Zero Trust is a network cybersecurity approach that assumes data breaches executed by untrusted sources originating both and outside an enterprise. In addition to this, The Zero Trust Network, or Zero Trust Architecture, was initiated by John Kinderbag in 2010. Moreover, He was at the time a principal analyst at Forrester Research Inc.
Furthermore, It’s clear why. The COVID-19 pandemic, with its preference in work-from-home arrangements, has highlighted the application of zero-trust architectures to the priority lists of many enterprises today. In addition to that, The nosy buzzing of the latest cybersecurity word is noticeable.
What is Zero Trust Security?
Zero trust security involves constant verification of the identity and trustworthiness of every user. It includes the device and application within a given network. In other words, It discards the traditional assumption that users, devices, and applications are trustworthy because they were granted access in the past and verified by the network.
Moreover, the importance of traditional perimeter-based cybersecurity models, also known as castle-and-moat models, accepts that prior security verification and network internality are the same as trustworthiness.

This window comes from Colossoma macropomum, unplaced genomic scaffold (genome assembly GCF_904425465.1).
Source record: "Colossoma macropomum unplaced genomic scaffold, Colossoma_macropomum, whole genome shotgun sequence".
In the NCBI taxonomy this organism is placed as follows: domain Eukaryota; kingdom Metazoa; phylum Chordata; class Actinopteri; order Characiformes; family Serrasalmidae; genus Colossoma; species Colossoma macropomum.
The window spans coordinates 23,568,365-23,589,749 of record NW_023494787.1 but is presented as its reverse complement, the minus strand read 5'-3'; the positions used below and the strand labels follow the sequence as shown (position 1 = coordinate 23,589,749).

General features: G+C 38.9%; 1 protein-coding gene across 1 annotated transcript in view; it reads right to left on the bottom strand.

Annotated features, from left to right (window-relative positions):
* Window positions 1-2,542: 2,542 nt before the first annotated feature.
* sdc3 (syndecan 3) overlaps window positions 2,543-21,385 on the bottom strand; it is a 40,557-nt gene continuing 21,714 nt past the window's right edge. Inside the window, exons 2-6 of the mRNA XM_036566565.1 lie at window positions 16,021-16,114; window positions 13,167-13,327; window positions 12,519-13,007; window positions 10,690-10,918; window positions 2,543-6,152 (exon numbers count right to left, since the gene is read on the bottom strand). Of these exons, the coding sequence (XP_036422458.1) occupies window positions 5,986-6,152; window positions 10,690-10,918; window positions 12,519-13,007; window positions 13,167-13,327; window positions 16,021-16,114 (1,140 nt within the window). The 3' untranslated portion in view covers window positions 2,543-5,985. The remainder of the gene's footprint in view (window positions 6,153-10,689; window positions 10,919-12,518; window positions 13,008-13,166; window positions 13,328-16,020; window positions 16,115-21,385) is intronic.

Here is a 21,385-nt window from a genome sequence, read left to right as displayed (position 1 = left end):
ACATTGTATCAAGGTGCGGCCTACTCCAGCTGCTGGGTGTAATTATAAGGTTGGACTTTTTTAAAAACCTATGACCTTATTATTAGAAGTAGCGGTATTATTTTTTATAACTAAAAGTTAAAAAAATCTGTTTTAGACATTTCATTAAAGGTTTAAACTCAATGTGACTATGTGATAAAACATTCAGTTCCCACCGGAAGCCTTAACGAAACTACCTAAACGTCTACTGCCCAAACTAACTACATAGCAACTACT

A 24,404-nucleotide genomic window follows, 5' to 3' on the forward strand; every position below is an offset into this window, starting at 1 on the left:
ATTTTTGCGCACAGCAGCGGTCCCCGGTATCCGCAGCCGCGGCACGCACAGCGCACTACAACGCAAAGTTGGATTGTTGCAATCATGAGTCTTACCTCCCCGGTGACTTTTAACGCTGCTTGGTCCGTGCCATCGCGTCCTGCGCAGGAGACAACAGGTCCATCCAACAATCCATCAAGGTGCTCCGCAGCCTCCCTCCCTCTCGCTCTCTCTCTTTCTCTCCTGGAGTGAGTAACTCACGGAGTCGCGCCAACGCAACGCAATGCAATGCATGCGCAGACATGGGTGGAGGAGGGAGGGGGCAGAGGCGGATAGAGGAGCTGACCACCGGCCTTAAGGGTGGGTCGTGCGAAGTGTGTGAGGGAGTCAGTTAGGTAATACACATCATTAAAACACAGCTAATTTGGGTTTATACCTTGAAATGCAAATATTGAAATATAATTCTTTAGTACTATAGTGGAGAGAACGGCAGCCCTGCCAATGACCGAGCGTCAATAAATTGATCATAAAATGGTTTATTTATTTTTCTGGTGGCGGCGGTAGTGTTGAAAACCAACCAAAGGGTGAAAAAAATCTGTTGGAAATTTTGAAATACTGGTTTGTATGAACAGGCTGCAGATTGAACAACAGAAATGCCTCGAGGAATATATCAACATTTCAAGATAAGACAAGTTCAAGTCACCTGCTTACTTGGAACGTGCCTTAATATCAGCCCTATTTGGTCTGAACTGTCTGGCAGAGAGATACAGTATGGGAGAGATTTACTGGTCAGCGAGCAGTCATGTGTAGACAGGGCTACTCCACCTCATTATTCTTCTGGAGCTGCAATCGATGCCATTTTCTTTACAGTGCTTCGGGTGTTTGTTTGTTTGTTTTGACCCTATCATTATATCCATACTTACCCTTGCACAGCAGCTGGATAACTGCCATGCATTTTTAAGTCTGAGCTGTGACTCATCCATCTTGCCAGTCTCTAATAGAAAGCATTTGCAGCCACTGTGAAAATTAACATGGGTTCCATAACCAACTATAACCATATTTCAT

Why Zero Trust? You may consider these statistics:
As reported by the 2017 Annual Cybercrime from Cybersecurity Ventures, Cybercrime will cost the world $6 trillion annually by 2021. As a result, That is relatively high from 3$ trillion in 2015.
Meanwhile, the cost of a data breach on a global average is $3.62 million. Besides, the said data resulted from the study conducted by the Ponemon Institute sponsored by IBM.
A little glimpse from the past
As early as ten years ago, most enterprise devices, users, and applications were restricted to the confines of the enterprise. Apart from this, once these endpoints were verified and considered secure, they were granted access to network resources and subsequently assumed to be secured.
But now, considering cloud computing, edge computing, and the Internet of Things (IoT), more and more employees are accessing sensitive enterprise data not only from home. But also from cafés, different countries, and other far-flung locations where enterprise endpoints are virtually everywhere.
How does zero trust work?
Its architecture takes this issue by adopting a “trust-no-one” cybersecurity model. In addition, It verifies enterprise user, device, and application trustworthiness before granting access to network resources.
Furthermore, the modern creation of enterprise users, devices, and applications external to networks creates an increased attack surface for independent and state-sponsored hackers. In contrast to the older castle-and-moat model, zero trust security favors the “never trust, always verify” rather than the “trust, but verify” concept.
The security gains the approval of the federal government. The NSA, a significant proponent of zero trust, strongly recommends that National Security Systems (NSS), Department of Defense (DoD), and Defense Industrial Base (DIB) networks adhere to a zero trust security model to secure their sensitive data.